Roger v. State, 670 So. 2d 160 (FL Ct. App. 1996)

MICHELE A. ROGER, Appellant, v. STATE OF FLORIDA, Appellee.

CASE No. 94-2548


670 So. 2d 160; 1996 Fla. App. LEXIS 2687; 21 Fla. L. Weekly D 731

March 22, 1996, Filed

COUNSEL: Mark M. O’Mara, of Mark M. O’Mara, P.A., Winter Park, for Appellant.

Robert A. Butterworth, Attorney General, Tallahassee, and Timothy D. Wilson, Assistant Attorney General, Daytona Beach, for Appellee.



Appellant, Michele A. Roger [“defendant”], has raised several issues on appeal seeking reversal of her conviction of second-degree murder. After careful review, we find no basis to reverse the conviction.

As to the jury composition issues, the trial court did not abuse its discretion in seating Mr. Knoop. Although the defense justified the strike on the ground that Mr. Knoop had a problem with his ex-wife and therefore would be unsympathetic to defendant, the record contains a basis for the lower court to have concluded that defense counsel was exercising strikes in a manner designed to obtain more females on the jury. Thus, reasonable men could differ on whether the strike was pretextual and the decision of the lower court will not be disturbed. Suggs v. State, 624 So. 2d 833, 835 (Fla. 5th DCA 1993).

Similarly, the lower court acted within its discretion in dismissing Ms. Sabo on objection by the state. The strike was supported by a facially neutral reason and, given the absence of any Slappy 1 factors indicating the strike was pretextual, reasonable men could differ on the validity of the strike. More fundamental, this issue was not properly preserved for review. Joiner v. State, 618 So. 2d 174, 176 (Fla. 1993).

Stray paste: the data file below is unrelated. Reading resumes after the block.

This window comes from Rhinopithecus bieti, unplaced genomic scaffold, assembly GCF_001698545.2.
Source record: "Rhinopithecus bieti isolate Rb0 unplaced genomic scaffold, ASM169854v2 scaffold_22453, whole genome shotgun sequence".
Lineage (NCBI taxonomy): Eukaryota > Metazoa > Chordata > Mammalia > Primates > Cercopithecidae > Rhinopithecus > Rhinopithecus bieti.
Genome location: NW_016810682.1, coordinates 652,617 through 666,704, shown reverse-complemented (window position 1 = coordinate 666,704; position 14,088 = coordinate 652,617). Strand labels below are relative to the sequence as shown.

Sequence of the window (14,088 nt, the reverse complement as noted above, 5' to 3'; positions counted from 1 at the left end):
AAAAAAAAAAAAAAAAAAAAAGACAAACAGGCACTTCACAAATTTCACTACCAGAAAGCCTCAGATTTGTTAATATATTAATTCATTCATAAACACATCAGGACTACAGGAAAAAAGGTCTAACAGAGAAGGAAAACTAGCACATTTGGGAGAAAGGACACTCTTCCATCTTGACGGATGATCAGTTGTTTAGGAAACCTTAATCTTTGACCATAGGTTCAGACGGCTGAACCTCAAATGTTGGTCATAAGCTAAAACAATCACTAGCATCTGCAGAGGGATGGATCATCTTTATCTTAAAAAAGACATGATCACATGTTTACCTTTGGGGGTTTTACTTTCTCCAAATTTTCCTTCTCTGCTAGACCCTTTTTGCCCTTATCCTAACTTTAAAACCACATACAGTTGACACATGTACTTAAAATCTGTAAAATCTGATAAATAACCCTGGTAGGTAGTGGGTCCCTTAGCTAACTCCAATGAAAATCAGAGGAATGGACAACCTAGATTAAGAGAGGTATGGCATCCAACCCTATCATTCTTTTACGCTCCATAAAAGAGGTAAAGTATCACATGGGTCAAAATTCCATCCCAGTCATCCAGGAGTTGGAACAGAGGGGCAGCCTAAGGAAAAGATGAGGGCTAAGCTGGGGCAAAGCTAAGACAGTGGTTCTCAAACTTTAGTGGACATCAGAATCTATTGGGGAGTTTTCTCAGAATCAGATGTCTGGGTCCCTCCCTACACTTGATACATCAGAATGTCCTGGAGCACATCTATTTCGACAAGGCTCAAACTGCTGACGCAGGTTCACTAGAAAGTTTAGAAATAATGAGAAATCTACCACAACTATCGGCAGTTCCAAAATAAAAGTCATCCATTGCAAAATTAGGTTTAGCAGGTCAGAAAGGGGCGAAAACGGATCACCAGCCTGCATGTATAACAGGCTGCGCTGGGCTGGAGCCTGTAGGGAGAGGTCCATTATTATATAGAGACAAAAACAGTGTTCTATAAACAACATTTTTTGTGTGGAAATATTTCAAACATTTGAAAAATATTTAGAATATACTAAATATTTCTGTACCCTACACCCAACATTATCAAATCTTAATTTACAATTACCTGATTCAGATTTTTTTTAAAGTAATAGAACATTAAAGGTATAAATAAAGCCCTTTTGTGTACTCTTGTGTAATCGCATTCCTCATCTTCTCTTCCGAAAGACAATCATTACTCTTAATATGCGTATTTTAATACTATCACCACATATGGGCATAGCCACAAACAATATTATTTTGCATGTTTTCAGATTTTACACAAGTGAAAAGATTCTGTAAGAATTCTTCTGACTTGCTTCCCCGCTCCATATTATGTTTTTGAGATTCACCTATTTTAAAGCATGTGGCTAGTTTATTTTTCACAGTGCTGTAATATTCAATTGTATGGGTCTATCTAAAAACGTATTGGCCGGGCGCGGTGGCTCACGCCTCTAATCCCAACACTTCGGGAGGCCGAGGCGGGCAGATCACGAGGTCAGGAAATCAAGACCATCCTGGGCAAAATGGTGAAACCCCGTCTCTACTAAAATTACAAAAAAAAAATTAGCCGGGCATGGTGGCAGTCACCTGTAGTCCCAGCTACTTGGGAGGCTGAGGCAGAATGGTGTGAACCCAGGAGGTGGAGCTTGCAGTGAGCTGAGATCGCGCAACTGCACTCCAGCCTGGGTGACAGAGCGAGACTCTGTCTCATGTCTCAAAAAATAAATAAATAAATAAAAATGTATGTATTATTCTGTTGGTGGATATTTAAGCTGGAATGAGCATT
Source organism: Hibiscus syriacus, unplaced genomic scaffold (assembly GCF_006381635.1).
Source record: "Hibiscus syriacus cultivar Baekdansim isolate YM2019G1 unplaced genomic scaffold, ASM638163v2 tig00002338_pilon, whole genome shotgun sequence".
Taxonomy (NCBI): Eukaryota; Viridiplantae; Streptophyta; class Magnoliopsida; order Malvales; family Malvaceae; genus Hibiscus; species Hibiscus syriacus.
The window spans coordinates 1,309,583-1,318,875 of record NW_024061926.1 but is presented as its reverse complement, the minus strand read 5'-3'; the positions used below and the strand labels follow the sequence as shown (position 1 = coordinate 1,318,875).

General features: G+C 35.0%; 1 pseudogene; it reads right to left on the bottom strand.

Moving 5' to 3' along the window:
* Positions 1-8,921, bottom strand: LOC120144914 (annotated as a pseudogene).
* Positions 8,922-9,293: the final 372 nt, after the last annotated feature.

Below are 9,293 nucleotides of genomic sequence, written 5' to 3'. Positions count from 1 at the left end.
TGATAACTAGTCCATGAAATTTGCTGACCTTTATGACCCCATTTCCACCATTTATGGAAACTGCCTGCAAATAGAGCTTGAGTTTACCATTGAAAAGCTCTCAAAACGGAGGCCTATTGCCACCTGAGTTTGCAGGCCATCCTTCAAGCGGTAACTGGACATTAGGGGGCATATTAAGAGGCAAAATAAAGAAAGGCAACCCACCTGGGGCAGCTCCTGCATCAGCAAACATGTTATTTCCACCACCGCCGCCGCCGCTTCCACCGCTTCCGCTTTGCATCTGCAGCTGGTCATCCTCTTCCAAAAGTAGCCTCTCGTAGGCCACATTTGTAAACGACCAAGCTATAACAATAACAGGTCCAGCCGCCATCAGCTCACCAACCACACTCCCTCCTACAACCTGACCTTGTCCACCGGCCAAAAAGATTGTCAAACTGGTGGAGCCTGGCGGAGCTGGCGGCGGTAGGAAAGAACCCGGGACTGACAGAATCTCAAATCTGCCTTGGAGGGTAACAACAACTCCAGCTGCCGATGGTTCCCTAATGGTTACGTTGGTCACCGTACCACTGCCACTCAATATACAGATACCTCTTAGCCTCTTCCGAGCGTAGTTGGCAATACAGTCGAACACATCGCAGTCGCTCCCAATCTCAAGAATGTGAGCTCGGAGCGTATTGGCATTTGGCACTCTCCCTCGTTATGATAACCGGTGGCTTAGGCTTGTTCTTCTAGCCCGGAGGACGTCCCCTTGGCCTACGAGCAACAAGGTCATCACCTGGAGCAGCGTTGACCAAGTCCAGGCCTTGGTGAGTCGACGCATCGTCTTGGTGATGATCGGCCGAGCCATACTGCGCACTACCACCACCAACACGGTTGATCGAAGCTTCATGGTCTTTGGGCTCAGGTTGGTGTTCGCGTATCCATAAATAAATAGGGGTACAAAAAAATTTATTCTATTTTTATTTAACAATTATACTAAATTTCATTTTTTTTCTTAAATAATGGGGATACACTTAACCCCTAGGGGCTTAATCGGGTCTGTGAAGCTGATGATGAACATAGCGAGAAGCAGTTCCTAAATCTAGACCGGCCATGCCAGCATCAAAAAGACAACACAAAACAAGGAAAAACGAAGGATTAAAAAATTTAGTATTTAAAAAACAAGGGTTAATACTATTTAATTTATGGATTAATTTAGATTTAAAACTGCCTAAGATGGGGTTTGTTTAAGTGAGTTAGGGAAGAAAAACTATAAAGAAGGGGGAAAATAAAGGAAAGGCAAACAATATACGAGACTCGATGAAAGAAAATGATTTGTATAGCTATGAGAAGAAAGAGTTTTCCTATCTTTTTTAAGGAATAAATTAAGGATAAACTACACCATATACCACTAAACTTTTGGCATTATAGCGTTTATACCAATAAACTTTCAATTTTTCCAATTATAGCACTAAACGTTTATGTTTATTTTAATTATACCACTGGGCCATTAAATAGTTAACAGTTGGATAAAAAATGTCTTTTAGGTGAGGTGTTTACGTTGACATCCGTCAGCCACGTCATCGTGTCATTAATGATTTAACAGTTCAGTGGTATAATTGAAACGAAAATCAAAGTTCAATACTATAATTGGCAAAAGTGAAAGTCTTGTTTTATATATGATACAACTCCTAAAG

We also find no error in the denial of defendant’s motion for judgment of acquittal on the charge of second-degree murder. Viewing the evidence in the light most favorable to the state, there was evidence from which the jury could have found that defendant stabbed the victim with a knife during the course of an argument in which she was the aggressor or a mutual combatant and that she may have killed the victim once he was helpless from the stabbing.

We conclude the jury was adequately instructed on the state’s burden of proof regarding self-defense when they were instructed that they must find the defendant not guilty if they had a reasonable doubt on the question of whether or not the defendant was justified in the use of force likely to cause death or great bodily harm. This sufficiently apprised the jury that the state had to prove beyond a reasonable doubt that defendant had not acted in self-defense. See Bowen v. State, 655 So. 2d 1208 (Fla. 4th DCA 1995).

The trial court properly denied a “castle” instruction which would have instructed the jury that the defendant had no duty to retreat since the victim was living in her home when the murder occurred. The “castle” doctrine is inapplicable where, as here, the combatants have equal rights to occupy the “castle.”

Finally, the trial court properly refused to permit a polygraph expert to testify to the results of a polygraph test he had conducted on defendant. The results of polygraph tests are not admissible in a criminal trial in Florida. See Cassamassima v. State, 657 So. 2d 906 (Fla. 5th DCA 1995).




1 State v. Slappy, 522 So. 2d 18 (Fla. 1988), cert. denied, 487 U.S. 1219, 108 S. Ct. 2873, 101 L. Ed. 2d 909 (1988).


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